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7 Strategies to Manage ADHD in the Workplace

Reading time | 3 mins

Your workplace plays an incredibly big role in your life. Many of us spend more time with our coworkers than with our own spouses!

Managing your ADHD symptoms in the workplace can definitely be a challenge, but it’s crucial for your career.

Here are some of the ways I’ve come to manage my ADHD symptoms in my workplace. These can be helpful, no matter your office configuration!

Know yourself... and your office

There are many office configurations. Each may have a different effect on you and your ADHD.

I work in an open-office configuration. I love this layout because of how social it is! I also hate how social it is!

An open office layout means there’s always chatter going on. Nothing triggers my ADHD distractedness like people socializing next to me.

I previously worked in a cubicle. It was much less social, which reduced distractions. But the lack of stimulation made me much more fidgety.

The solution? Know yourself and how your ADHD symptoms are triggered.

I’ve found that noise-canceling headphones are the best investment for social offices. Playing ambient or binaural sounds while I’m working helps drown out noises of temptation (a.k.a., people socializing). Some research even shows that high-frequency binaural sounds may help people to focus better.

Headphones also often silently convey that “I can’t socialize right now.” I’ve noticed people are much less likely to try and interrupt my workflow if I have headphones on and an “in the zone” look.

If you work in a cubicle, some stimulation may help you from becoming too fidgety and restless. Allow yourself scheduled talks or coffee breaks with your coworkers if your office is less chatty. That way you’ll get your socializing fix for the day.

Remove yourself from the distractions

Some days my office is just too loud. People meeting, telling jokes, gossiping — the works.

A loud office is the last thing I need when I’m reading a document or writing copy. I simply take a walk to remove myself from the chattiness.

Sometimes I go to a nearby park or coffee shop with my laptop. Sometimes I even work from home.

Some bosses are hesitant at first about letting you leave the office. Explain how much more productive you’ll be. They’ll likely be much more inclined to approve.

Stand up!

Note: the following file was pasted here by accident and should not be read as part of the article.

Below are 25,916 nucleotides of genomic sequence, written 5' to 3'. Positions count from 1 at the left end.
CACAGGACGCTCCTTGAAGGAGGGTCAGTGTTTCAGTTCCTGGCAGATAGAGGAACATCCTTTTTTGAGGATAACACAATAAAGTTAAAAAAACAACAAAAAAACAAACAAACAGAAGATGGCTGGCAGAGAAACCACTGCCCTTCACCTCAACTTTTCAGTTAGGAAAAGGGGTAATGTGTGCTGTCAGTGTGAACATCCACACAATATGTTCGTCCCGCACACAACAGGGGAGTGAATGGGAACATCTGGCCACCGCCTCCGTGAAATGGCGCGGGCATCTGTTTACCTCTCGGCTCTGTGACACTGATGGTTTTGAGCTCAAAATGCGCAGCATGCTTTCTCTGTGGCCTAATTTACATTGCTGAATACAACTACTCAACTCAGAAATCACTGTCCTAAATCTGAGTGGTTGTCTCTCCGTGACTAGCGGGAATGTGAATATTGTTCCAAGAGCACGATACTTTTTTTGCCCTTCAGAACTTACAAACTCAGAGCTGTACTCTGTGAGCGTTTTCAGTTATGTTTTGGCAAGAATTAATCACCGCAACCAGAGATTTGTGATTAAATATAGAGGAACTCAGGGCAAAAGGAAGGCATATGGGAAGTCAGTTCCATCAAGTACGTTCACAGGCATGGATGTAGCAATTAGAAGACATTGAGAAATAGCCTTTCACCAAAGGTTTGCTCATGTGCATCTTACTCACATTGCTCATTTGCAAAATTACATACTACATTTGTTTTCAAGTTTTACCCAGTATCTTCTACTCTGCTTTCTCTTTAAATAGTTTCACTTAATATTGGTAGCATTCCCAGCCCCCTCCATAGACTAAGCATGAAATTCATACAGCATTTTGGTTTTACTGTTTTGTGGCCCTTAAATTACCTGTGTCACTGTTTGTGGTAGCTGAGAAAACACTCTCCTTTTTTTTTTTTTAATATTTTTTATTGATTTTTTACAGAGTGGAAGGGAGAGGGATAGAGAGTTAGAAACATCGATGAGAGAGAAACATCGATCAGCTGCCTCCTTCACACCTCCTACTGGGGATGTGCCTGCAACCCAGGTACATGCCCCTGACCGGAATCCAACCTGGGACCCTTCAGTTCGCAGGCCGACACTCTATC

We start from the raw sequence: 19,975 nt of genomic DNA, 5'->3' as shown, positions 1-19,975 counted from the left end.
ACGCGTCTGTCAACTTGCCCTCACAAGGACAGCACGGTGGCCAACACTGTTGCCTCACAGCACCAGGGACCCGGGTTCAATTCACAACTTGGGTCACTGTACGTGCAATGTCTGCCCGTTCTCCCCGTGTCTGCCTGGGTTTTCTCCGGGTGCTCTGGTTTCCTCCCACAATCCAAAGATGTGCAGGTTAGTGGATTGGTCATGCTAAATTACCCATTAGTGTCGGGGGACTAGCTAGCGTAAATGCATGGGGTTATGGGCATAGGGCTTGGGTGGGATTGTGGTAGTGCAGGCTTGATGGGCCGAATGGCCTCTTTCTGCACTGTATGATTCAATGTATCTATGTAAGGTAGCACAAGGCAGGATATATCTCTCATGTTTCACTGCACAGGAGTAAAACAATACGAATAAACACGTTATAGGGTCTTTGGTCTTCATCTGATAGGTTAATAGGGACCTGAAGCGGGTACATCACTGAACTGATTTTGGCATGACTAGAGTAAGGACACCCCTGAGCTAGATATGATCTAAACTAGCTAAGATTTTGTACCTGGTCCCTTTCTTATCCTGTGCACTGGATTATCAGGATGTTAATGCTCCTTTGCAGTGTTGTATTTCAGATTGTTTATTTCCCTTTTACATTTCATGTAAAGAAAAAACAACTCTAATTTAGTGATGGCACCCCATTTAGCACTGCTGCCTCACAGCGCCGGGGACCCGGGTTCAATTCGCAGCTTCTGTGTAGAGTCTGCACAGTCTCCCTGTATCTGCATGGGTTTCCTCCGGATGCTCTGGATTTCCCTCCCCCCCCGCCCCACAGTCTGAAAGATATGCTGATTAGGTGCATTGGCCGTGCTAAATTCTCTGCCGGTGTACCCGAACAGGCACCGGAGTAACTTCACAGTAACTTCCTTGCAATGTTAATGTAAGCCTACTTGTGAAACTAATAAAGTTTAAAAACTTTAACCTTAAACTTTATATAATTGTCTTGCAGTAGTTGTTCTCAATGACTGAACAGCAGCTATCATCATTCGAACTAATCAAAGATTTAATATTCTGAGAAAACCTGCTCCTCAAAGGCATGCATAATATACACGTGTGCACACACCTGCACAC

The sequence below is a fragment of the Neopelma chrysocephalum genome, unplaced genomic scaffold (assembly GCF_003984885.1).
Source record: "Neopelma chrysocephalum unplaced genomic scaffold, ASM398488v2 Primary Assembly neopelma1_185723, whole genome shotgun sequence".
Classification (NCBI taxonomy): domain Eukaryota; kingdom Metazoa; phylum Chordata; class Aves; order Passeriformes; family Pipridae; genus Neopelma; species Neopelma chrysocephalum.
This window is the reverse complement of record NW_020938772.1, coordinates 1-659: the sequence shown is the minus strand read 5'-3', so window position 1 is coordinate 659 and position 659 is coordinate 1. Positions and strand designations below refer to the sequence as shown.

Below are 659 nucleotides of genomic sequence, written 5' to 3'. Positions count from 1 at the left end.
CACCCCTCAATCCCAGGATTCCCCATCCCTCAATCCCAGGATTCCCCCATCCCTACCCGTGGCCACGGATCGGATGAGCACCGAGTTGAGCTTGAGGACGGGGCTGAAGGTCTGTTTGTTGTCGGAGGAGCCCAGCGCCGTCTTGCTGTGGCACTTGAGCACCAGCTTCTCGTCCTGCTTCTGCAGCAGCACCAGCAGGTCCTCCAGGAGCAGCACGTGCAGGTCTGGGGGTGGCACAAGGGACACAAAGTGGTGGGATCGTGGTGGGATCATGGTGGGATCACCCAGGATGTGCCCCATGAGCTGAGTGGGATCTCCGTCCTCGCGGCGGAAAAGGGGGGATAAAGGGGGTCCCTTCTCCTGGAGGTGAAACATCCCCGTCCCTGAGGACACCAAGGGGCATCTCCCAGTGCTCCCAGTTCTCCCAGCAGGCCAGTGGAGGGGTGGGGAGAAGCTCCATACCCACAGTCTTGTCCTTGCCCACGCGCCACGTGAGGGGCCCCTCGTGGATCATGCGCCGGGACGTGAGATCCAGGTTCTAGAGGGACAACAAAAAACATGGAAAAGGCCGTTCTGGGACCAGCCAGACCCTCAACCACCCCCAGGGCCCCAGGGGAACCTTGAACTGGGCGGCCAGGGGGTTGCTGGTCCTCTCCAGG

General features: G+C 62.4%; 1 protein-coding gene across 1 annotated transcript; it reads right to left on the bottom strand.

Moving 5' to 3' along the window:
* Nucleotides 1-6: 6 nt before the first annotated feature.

I work as a video editor. My ADHD can get pretty riled up when I sit razor focused for 10 or more hours a day staring at a screen.

I swear by a standing desk. Being able to stand while I’m at work does wonders for fidgeting. Some even have moving footrests. I find this works wonders for my ADHD restlessness.

A standing desk isn’t the end-all solution for weight loss and focus. But theoretically, using a standing desk may be healthier and more engaging than sitting in a chair all day long.

Turn it off

Dozens of emails from coworkers, managers, and interns pile up quickly and serve as major diversions to ADHD distractedness.

This tip can be a bit controversial, depending on your job. But I strongly recommend turning off all email and cellphone notifications (except for emergencies) for a few hours when you really need to buckle down and meet a deadline.

You’ll have less distractions buzzing across all of your digital platforms. You may be able to focus better!

Doodle

Doodling can be a slightly more acceptable form of fidgeting. And I find it actually helps me to focus more during long meetings and classes.

Don’t pull out your cellphone during your next long meeting. Try scribbling simple doodles in your notebook instead!

Blacklist websites

Sometimes the impulsive nature of ADHD makes it impossible to not open Facebook, Reddit, or whatever other website you’re hooked on. This can hurt productivity.

There’s no shame in blocking the IP address of certain websites that you don’t need for work. (Your IT department should be able to help you with that if you’re not sure how.)

You could also make an extremely complicated password for your logins and hide it.

My Facebook password is over 100 characters long. I have to open up an old folder in an old email that requires yet another password. These extra steps between me and my distraction makes me think twice about whether the interruption is really worth it.

Mind over matter

Every case of ADHD is unique. You know yourself better than anyone.

Continue to test strategies to find what works for your specific ADHD symptoms. Explore using Siri to set reminders. Write upcoming deadlines on Post-it notes. The list of options goes on.

It might be worth having an honest conversation with your manager to see if they can help. Your work’s human resources department might have some helpful resources, too.

There’ll be some challenges along the way. Actively working on them every day will help make you a better worker in the long run!

For more information on how to manage ADHD, reach out to your doctor or healthcare team.

NPS-US-NP-00624 APRIL 2020